Louis H. Rives, Jr.
Hall of Fame for Leaders and Legends of the Blindness Field
Lou Rives (1919-1986) was born in Virginia and lost his sight at the age of two. He was brought up by his aunt in Norfolk where he attended the public schools. He received his baccalaureate and law degrees from the College of William and Mary. He and his wife Marcie moved to Arizona where he lived until his death in September of 1986.
In 1944 he became a member of the legal staff of the former Federal Security Agency for three years. He then transferred to the Vocational Rehabilitation Administration (VRA) where he held a variety of positions. While serving for a short time in the Dallas regional office, he demonstrated that the government could provide guidance to both public and private not-for-profit rehabilitation programs. He returned to Washington, DC to ultimately become VRA's Chief of the Division of Services for the Blind. Mary Switzer, VRA administrator, brought Lou Rives into the national office because he was a proponent for change and believed that progress for blind persons could only come from cooperative efforts between the state agencies, private not-for-profit agencies and the Veterans Administration. Since he was committed to the premise that blind people deserved the highest caliber of service from well trained professionals, he was a strong advocate for allocating federal funds to support the training of mobility specialists. During the period 1963 to 1971, federal rehabilitation services funded 30 training and demonstration programs concerned with blindness, a tribute to the influence of Lou Rives.
In 1964, he became the chief of planning for all of VRA, which is known today as the Rehabilitation Services Administration. He went from the VRA to the Office of Civil Rights as chief of the Social Welfare and Related Programs Division and assistant director for State Agency Compliance. In this capacity he was committed to being a part of the process of implementing policies to end discrimination under the Civil Rights Act. Upon retirement from federal service, Lou became the Director of the Arkansas Division of Services for the Blind.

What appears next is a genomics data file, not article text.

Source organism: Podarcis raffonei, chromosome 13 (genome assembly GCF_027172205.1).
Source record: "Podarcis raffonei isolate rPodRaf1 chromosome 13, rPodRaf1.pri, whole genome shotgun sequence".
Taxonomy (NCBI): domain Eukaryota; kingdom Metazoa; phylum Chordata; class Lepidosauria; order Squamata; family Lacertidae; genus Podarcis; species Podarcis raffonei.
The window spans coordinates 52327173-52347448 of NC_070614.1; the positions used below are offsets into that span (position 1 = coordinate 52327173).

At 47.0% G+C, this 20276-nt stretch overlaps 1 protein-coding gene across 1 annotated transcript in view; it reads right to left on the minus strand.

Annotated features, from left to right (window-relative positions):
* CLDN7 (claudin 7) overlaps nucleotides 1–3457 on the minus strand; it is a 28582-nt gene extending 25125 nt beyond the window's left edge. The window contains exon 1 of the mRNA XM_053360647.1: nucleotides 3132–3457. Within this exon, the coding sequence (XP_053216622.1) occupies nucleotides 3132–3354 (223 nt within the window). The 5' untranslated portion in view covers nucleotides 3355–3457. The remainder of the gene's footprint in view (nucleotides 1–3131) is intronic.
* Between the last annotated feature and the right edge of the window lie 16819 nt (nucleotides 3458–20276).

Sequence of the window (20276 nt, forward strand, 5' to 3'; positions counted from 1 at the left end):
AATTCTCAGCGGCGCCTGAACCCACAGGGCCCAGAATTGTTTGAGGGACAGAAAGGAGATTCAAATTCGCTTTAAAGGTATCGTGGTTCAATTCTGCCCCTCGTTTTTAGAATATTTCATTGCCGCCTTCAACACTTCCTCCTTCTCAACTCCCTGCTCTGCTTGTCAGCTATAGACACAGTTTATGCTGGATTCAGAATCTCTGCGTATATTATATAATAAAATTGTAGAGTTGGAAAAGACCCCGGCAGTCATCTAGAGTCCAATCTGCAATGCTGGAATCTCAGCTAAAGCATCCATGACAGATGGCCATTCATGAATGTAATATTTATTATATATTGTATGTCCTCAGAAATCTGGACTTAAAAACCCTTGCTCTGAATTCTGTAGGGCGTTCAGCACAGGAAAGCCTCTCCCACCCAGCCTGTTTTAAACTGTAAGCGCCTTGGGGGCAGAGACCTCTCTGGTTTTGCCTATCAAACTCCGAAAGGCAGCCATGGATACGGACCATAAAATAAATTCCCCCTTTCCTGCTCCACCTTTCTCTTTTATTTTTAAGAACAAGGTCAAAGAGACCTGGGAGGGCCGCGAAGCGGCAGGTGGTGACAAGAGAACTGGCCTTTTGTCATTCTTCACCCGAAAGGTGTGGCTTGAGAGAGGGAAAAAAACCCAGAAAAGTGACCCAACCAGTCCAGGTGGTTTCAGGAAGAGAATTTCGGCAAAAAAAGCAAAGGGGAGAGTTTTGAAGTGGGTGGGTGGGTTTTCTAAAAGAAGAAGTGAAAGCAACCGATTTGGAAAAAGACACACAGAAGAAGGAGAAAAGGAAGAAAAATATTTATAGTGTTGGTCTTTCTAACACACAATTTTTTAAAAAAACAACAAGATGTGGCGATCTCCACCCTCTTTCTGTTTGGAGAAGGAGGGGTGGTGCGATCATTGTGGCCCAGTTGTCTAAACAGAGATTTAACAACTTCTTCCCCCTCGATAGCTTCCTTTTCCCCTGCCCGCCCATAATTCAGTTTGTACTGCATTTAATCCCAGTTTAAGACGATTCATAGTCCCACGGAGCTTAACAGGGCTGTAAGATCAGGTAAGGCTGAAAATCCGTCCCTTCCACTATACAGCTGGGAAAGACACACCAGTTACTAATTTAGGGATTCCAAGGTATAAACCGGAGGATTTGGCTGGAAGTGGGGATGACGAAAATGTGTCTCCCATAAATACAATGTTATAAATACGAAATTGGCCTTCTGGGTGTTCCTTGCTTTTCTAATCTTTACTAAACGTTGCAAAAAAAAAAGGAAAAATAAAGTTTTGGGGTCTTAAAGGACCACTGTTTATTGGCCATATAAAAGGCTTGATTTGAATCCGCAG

Lou Rives was a robust man with a commanding presence. He had a great sense of humor and an uncanny ability to be the life of any party. Yet, on the serious side, he provided wise counsel to all who would ask, and provided consistently sound assistance and encouragement to those who needed it. He was admired and respected by all who knew him.
Lou Rives served as international AAWB President in the mid 60's and guided the organization to start chapters. He served as a member of the Board of Directors of the American Foundation for the Blind. He received numerous awards including the Distinguished Service Award from the Department of HEW. In 1969 he was presented the Ambrose M. Shotwell Award for outstanding professional service to persons who are blind. During his retirement, he served as an influential member of the Board of Directors of the Arizona Foundation for Blind Children.
About the Hall of Fame
The Hall of Fame for Leaders and Legends of the Blindness Field is dedicated to preserving, honoring, and promoting the tradition of excellence manifested by the specific individuals inducted into the Hall of Fame and through the history of outstanding services provided to people who are blind or visually impaired.
These significant professional colleagues of the recent and distant past are a fascinating cross-section of heroes and pioneers who not only shaped our rich history, philosophy, knowledge and skills, but also give us insights into current and future challenges. These giants shared their personal lives and showed us strategies to ensure that services for blind persons remain unique and specialized. Enjoy their lives and contributions and reflect upon your own list of heroes.
Hall of Fame: Leaders and Legends of the Blindness Field is a project of the entire field of blindness. It is curated by the American Printing House for the Blind, a 501(c)(3) tax exempt organization.
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